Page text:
I had been meaning to visit a photo exhibition in LA which has been open for a few months at the Annenberg Space for Photography.  The exhibition showcases work done by photographers in Cuba.
At the beginning of this month I finally made it down there and I wasn’t disappointed.   It’s a very interesting exhibition and if you go, I recommend you take the time to catch the documentary which introduces the photographers and what they work on.  The space itself is not huge, just large enough for events such as this and it’s free too.
I use exhibitions like this and also books to take inspiration and help me think about my own photography; and hopefully grow.  This one struck a cord with me probably because of where I am now in my journey.

The thing I was strongly reminded of as I looked at the images is that context is such a very important aspect of photography and that the technical perfection of the image is far less important.  These photographers, some of them ‘Professional’, some of them just doing their thing are capturing a culture and a time in a way I would struggle to be able to do; the fact that some of the images are slightly out of focus or not perfectly framed does not detract one bit from their impact.
It’s an interesting thing, when I think about it, that most of the great photographs and photographers of the past are great not necessarily because of the technically perfect images but more (I think) because they were there.  They were the pioneers in what they were doing.  They saw something special and were able to capture it using a camera as their tool.  They may not have had formal training but they had a vision or a cause that they wanted to portray and that is what is important about their work.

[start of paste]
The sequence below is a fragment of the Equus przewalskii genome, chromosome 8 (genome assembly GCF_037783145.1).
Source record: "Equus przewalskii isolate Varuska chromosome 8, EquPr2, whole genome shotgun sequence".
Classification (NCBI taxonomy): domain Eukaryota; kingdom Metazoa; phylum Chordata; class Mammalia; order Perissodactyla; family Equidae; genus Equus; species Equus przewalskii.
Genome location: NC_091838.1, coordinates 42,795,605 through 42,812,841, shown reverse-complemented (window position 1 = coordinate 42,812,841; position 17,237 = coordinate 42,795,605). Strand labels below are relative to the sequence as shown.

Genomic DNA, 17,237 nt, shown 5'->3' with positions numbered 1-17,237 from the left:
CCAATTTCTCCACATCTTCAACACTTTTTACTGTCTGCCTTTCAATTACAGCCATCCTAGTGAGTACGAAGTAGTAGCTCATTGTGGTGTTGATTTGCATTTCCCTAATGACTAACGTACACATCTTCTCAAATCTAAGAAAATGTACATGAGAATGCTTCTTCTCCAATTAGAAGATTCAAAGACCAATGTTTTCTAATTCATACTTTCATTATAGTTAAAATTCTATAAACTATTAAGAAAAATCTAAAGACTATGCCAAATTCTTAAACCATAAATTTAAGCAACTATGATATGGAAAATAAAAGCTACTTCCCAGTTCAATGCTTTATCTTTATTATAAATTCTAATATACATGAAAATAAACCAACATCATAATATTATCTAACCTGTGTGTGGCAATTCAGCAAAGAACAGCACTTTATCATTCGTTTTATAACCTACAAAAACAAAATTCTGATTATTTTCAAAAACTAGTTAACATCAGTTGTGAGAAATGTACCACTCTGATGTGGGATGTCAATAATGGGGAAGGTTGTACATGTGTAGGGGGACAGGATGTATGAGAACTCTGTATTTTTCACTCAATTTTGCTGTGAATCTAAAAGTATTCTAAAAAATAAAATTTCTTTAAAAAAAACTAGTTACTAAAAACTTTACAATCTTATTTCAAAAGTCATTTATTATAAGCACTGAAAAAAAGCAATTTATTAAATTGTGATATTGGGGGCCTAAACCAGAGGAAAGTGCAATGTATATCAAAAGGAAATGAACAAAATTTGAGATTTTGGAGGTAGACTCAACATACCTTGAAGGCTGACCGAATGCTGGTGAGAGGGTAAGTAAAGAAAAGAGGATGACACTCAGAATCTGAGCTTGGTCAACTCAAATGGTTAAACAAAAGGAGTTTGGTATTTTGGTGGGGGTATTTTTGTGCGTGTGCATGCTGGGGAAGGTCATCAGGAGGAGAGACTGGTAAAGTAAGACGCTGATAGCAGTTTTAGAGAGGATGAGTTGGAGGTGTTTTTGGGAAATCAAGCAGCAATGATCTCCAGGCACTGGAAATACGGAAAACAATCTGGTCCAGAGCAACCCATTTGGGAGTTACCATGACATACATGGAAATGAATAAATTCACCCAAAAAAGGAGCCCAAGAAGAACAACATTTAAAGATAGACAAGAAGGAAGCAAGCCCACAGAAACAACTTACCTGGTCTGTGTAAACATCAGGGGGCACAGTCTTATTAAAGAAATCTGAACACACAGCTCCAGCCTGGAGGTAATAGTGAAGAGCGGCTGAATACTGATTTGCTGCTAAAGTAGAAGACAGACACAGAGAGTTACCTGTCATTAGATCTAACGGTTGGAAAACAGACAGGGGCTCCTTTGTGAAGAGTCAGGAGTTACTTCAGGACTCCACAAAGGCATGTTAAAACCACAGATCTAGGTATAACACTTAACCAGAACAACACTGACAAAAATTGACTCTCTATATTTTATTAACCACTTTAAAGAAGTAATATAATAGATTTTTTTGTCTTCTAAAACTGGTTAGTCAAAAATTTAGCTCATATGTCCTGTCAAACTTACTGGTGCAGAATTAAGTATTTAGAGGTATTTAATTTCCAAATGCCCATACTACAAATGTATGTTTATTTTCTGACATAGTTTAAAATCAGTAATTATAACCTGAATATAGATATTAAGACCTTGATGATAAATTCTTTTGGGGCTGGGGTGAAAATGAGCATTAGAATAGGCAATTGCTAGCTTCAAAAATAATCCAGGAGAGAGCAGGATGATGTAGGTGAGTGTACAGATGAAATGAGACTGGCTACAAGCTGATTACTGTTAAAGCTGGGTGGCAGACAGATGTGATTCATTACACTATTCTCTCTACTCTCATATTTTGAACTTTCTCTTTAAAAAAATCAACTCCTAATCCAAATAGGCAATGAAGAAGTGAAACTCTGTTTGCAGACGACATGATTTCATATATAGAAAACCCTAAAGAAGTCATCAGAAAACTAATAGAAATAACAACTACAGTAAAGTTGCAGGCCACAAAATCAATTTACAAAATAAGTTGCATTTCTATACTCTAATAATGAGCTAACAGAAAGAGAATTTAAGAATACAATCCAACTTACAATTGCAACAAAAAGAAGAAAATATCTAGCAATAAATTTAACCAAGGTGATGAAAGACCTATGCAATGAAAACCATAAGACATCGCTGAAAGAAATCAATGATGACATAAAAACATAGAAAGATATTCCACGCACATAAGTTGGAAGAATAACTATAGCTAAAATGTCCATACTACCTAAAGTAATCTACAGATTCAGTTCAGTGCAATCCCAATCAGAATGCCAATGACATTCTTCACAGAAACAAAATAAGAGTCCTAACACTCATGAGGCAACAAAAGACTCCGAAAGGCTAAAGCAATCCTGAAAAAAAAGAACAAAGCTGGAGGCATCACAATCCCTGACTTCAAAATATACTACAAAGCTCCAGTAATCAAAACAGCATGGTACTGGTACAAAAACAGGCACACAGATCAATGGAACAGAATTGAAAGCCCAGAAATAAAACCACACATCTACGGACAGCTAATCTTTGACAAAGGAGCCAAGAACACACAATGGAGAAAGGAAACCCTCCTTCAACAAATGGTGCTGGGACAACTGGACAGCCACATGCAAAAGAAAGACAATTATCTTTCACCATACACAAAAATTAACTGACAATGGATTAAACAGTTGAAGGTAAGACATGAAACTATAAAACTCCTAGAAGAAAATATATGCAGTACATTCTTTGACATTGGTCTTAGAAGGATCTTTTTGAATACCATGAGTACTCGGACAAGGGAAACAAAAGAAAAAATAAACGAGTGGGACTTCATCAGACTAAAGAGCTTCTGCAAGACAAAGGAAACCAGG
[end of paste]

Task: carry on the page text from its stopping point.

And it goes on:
For some reason I am reminded of an article I read recently about the early IT industry which is about innovation and “The bullethole misconception”.
The reason I think I am reminded of it, is it talks about the pioneers in the world of computing and the reasons they were so successful.  One of the reasons is that they weren’t computer scientists and they didn’t know anything about computing so they just tried different things to solve problems and in doing so advanced immensely using true innovation.  It makes perfect sense when you think about it as it was a new industry, there weren’t ANY computer scientists/experts at all just people using this new technology with the right skills and approach.
In some ways, and in my opinion, the great photographers of the past are similar, they may not have been photography experts when they started they just picked up a tool and learned to use it to create what they wanted to create.  I have wondered whether this kind of greatness is only possible when a technology (or art form) is still young.
This exhibition suggests to me that there are still important images to be made but it’s not about what you have as a tool it’s about where you are and what’s going on around you, what are the stories that need telling.  Beautiful images will always have a place and they have their own reward, but I think story telling is where greatness lies.
The exhibition is on until March 4th in Los Angeles